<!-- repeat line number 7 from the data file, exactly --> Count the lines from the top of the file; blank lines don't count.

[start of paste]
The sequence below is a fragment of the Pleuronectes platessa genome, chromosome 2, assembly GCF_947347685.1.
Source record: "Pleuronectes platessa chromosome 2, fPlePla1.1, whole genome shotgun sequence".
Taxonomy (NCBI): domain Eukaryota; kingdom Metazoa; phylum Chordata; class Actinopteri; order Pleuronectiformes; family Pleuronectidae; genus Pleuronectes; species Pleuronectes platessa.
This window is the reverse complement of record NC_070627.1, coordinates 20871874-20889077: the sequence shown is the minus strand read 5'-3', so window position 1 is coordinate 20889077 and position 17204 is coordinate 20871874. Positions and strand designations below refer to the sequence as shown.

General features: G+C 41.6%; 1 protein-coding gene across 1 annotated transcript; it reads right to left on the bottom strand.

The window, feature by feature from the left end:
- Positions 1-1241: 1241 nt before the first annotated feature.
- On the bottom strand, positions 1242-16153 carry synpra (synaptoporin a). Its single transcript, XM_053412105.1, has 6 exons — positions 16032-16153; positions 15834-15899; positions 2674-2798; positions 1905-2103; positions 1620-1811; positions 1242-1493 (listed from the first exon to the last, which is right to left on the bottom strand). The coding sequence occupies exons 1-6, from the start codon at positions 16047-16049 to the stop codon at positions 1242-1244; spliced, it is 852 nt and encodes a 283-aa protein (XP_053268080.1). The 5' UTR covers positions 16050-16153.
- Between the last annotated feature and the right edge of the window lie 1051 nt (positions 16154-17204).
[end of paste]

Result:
- Positions 1-1241: 1241 nt before the first annotated feature.